Rereading this now, and have been totally glued to it so far. Every scene is just amazing, powerful, and compelling, and the characters are so real and familiar, they're so human, it's as though I know them all from life, though I can't think who they remind me of. I think reading this so soon after The Brothers Karamazov and Crime and Punishment has finally shown me that this is my favorite novel of all time.
I do feel so bad for the women, for how they were treated and how powerless they were in general. This time I think Nastasha Fillipovna is clinically mentally ill. Either that or her fury at being used and debased against her will, and her anger at how people are treating her, has just swept her completely out of herself, out of all reason. Her anger and spitefulness just can't find enough satisfaction, it seems. I guess that's understandable, but it's eating her up and making it impossible for her to feel better.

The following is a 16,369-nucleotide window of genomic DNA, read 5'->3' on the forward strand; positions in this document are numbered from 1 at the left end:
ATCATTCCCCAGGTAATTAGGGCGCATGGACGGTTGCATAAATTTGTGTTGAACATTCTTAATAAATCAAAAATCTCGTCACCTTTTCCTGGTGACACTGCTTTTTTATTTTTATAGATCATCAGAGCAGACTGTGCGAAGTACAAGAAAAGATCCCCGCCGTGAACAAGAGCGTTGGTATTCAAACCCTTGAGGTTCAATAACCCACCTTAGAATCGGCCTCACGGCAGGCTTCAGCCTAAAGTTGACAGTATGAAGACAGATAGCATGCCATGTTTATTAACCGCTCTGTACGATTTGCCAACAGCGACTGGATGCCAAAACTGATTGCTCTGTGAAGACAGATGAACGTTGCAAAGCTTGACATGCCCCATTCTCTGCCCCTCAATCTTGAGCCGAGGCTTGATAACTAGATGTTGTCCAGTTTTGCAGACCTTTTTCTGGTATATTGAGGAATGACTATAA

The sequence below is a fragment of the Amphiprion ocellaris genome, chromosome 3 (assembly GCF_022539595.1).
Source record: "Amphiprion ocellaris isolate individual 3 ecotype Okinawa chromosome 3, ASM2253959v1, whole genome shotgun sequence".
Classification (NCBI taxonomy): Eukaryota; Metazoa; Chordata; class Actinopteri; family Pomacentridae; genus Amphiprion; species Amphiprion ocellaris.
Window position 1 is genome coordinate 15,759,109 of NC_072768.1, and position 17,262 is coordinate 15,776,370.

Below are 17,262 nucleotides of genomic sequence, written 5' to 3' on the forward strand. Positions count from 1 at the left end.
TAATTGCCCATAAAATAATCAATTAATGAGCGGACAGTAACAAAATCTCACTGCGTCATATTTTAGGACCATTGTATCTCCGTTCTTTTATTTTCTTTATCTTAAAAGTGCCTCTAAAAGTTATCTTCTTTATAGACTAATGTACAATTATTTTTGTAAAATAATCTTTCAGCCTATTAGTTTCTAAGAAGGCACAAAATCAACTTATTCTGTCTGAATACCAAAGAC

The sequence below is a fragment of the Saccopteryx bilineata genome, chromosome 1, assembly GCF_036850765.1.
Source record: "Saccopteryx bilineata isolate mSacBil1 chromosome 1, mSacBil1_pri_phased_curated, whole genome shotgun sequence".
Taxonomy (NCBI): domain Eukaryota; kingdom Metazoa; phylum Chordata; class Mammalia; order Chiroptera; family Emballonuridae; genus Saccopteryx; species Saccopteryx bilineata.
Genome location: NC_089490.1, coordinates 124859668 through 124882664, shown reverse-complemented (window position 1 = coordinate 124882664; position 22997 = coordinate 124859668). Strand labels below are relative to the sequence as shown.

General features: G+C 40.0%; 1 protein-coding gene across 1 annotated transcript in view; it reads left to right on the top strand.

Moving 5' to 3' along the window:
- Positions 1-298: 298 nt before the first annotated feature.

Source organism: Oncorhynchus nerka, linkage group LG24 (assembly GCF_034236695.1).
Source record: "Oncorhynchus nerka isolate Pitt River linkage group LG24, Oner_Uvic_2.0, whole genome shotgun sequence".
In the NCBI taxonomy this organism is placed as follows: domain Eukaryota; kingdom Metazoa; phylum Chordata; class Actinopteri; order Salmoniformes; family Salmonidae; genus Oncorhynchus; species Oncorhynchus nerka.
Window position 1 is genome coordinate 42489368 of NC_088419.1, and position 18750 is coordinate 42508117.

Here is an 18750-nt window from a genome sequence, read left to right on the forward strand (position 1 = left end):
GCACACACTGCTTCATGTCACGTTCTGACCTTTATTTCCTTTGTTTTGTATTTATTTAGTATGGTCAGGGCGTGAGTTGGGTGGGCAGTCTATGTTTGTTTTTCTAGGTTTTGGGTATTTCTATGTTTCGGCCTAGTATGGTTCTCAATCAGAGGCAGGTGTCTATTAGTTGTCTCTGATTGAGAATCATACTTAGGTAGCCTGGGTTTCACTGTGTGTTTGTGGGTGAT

I really like the Prince this time, as I did before. My son thinks Myshkin's epilepsy let him have mystical experiences that made him how he was. I think it was his humility at being ill (in a way that affected his brain) that gave him so much sympathy for others, and made him so extraordinary. He may be my favorite character in all of literature.
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It's amazing how much these books change over time given our life experiences. Dostoyevsky wrote it when he was relatively old, and as I age toward his age I see so much more in all this characters! Lizaveta Prokovievna is so funny and awesome now to me. More than just comic relief this time, she's so acute in her observations, and so plain-spoken, it's beautiful.
I love Dostoyevsky's way of showing us the real hearts of good people. He sees all the crud, too, the unfortunate and pathetic ways in which we try to project ourselves to be someone better than we are, the ways we are insincere, conventional, silly, and downright debased. But he clearly sees the divine beauty, the honest best feelings in even the worst of us, and he still loves us. He still sees how we can choose that truth and be our best selves. His clear vision of this is probably what I love most about him. By doing this he gives everyone permission to be their true best selves. Thanks, Fyodor Mikailovich, I'm doing my best to do that and finding it's the only way to really live.